Why your latest President always seems like the worst yet.

Why you think Trump is worse than George W Bush?
Well, off the top of my head there is the one about the wall and the one about grabbing pussy. There's the one about the Russian fake news ads and the one about the American fake news ads for that matter. There's the one where he said he'd like to be president for life, like in China. There's the one where he threatened “fire and fury” on North Korea via Twitter and this week was one where he told the UK to sue the EU.
That's without me even stopping to think, draw breath or look up a few more on Google.
But try to recall a negative news item about Bush, and you'll struggle to come up with more than a handful. Even if you're politically savvy, they're just harder to recall. They might include taking office by dragging the election through the courts. They probably include starting the Iran and Afghanistan conflicts. More memorable for us all, there was presiding over the financial collapse in 2008.
Pretty serious stuff by all accounts.
But, in a straw poll this week, most people said Trump is the worst president, not by a thin margin, but by more than 4:1.
History will decide who is the biggest villain, but for now, why does Trump stand out by such a big margin?
Well, lets kick logic to the kerb on this one and take a look at human nature instead. Most illogical conclusions that we jump to come down to a few million years of adaptation and survival. Our evolution served us well in our caves, but we aren't doing so well today. Under the media and advertising barrage that our punishes our brains by every day, we need new strategies.
Back when we were carrying clubs, and when sabre toothed tigers were a dangerous delicacy, we got expert at focussing on things. If you look at a caveman's skull they tend to have bigger eye-sockets and swell more at the back of the head where all the visual processing goes on.
Being able to focus on a rustle in the grass, and work out if it was just the wind, or a predator in hiding, was a pretty useful skill to have. We excelled at focussing on what was in front of us.
Memory wasn't so important. We had a handful of foods that we needed to remember were important. The way back to our cave, but nothing like the amount of knowledge we try to carry round in our heads today.
What was in front of us was important. Things we had forgotten and had to make an effort to recall were less important.
We still carry this bias today. It's called the Availibility Bias.
Simply, we attach more importance to things which are easier to remember.
Try this quick test.
Which are there more of ?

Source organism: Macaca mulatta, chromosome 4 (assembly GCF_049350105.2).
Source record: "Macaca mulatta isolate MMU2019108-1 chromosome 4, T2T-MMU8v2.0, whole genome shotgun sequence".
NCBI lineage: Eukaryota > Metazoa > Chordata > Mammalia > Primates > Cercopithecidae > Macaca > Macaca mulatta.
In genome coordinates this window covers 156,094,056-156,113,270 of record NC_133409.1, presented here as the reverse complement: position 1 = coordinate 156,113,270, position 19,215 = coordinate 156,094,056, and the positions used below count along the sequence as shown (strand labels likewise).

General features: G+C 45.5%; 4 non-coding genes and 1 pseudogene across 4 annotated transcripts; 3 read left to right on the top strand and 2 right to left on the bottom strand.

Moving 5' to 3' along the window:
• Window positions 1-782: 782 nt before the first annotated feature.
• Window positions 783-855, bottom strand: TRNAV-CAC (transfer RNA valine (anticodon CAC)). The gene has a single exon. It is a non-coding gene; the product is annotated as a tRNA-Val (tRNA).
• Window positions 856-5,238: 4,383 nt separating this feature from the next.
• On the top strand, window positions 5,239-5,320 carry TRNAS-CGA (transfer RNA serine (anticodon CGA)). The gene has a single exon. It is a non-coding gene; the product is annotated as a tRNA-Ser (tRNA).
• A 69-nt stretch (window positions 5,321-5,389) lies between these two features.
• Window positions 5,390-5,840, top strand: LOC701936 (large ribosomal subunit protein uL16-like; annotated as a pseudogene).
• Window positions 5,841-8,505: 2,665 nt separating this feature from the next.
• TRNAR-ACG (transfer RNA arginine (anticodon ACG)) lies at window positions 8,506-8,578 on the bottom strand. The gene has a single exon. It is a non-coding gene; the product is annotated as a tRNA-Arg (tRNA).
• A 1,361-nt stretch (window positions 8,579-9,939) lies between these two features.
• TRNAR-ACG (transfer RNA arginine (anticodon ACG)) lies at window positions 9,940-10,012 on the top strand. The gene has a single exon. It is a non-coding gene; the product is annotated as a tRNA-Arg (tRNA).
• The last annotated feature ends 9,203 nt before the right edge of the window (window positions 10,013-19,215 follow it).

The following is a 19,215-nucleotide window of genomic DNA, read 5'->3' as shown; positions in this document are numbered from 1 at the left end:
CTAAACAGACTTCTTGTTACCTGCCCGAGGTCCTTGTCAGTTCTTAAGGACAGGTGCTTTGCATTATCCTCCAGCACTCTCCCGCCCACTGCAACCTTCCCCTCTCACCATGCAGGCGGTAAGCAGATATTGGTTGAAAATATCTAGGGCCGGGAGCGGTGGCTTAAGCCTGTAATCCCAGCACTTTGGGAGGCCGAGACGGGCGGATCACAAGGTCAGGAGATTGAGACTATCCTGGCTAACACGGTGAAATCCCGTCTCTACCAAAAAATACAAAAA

1) Words beginning with the letter K.
2) Words which have the letter K as the third letter.
Think quickly.
Ok, well here's what happens when you ask large number of people that same question.
It's easier to remember words that start with K (kangaroo, kale, kill), than it is to remember words with K as the 3rd letter (ask, acknowledge, ark). Off the top of our heads, we assume there must be more words starting with K, when in fact there are 3x more that have K as the third letter.
It's easy to remember something, so we assume it's more important and give it more weight.
So, how can we take advantage of this as marketers?
Well, as any good copywriter knows, it's really hard to get people to change actions or attitudes. What you can do though, is get them to FOCUS on something intensively until they act.
That weight loss we've been avoiding thinking about. That insurance that's almost lapsed. The burglar alarm that hasn't been tested in months.
The very act of getting someone to focus on a thing and remember it more easily, makes us likely to think it's important to us.
So, here are three things you can test that are likely to take advantage of this bias. These techniques can get your prospects to remember your product, or at least the problem it solves, more clearly. And if they can recall it clearly they'll assume it's important, and make them more likely to act on it.
1) Placing testimonials ahead of claims in your landing pages.
Testimonials can be something of an afterthought. Putting some up-front, rather than at the end of your message gives the reader an example they can think of, when they decide whether your claim is believable.
2) Using newsworthy events which support the fear of the problem exists in your marketing.
Is there something in the news that can cajole your prospect in to action, or at least start them thinking about the problem? Be ready to jump on it, share the news and keep their issue front of mind.
3) Promoting stories which support your claims ahead of your own ads.
This is a variation on an advertorial. Instead of talking about your product, find a story that you can re-run immediately before presenting your solution. The marketing message that follows will fall on well primed minds.
This is just one of over 180 biases and weaknesses in how our brains process information and make decisions.
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